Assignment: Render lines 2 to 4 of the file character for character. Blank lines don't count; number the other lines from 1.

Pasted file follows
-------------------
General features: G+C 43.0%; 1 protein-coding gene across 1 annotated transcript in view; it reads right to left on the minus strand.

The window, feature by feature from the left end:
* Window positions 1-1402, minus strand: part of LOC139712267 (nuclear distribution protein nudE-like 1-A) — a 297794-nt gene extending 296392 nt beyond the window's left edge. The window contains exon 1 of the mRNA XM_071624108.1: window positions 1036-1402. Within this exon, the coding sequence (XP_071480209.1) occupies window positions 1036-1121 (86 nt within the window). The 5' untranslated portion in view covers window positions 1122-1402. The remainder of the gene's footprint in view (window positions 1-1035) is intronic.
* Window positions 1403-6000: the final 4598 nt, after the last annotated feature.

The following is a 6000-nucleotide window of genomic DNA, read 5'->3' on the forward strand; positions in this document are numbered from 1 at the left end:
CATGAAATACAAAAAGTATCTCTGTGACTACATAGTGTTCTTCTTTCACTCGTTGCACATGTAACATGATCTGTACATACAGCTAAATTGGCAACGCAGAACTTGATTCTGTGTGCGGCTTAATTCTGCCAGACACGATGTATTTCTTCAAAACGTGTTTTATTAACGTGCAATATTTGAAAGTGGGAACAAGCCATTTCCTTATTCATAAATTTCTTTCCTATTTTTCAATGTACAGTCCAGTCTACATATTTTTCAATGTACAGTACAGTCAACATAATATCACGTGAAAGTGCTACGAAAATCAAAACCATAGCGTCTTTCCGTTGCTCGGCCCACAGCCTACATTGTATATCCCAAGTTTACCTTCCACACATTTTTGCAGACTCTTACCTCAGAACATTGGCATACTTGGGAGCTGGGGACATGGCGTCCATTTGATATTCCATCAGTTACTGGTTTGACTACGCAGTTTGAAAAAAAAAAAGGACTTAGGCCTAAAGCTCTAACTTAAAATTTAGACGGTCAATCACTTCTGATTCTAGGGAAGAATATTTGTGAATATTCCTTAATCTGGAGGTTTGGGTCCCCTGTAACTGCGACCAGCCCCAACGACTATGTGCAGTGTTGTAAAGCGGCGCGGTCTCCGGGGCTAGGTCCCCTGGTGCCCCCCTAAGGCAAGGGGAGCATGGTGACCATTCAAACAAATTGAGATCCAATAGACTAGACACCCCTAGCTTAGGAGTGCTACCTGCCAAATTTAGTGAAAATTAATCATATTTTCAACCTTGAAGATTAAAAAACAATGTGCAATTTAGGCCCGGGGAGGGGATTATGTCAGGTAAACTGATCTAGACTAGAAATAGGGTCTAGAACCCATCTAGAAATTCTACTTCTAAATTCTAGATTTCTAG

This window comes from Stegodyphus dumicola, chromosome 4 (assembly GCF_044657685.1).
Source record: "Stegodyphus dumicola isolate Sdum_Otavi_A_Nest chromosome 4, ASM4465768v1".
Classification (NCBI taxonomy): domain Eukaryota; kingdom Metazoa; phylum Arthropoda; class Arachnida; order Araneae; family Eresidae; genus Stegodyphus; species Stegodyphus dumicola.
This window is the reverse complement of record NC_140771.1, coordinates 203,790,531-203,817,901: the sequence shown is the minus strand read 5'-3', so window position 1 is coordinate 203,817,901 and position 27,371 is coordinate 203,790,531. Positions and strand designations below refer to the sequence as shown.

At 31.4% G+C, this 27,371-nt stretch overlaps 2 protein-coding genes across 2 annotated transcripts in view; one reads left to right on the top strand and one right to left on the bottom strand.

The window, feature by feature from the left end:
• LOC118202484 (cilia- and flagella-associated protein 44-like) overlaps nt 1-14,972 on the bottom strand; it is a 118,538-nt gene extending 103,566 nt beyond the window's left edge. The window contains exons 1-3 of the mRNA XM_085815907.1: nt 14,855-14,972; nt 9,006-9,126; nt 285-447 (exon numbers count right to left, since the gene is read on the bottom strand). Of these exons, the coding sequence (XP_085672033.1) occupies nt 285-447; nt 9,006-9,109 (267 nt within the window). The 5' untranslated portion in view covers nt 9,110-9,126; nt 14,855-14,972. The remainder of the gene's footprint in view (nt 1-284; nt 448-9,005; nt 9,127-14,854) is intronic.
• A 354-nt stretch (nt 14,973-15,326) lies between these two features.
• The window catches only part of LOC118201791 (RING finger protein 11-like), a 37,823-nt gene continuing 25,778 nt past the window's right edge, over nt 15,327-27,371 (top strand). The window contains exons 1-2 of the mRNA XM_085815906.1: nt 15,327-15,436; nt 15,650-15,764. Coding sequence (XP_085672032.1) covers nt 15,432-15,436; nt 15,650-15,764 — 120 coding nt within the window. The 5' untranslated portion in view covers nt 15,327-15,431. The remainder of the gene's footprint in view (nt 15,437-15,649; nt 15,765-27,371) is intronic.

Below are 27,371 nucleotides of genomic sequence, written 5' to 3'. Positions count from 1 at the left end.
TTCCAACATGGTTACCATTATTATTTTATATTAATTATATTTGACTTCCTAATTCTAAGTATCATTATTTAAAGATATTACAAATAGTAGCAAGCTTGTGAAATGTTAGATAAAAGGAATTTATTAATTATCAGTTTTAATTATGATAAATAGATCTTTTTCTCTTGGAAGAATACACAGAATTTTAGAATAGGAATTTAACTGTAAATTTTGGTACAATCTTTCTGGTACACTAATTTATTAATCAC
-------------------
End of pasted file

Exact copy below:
The window, feature by feature from the left end:
* Window positions 1-1402, minus strand: part of LOC139712267 (nuclear distribution protein nudE-like 1-A) — a 297794-nt gene extending 296392 nt beyond the window's left edge. The window contains exon 1 of the mRNA XM_071624108.1: window positions 1036-1402. Within this exon, the coding sequence (XP_071480209.1) occupies window positions 1036-1121 (86 nt within the window). The 5' untranslated portion in view covers window positions 1122-1402. The remainder of the gene's footprint in view (window positions 1-1035) is intronic.
* Window positions 1403-6000: the final 4598 nt, after the last annotated feature.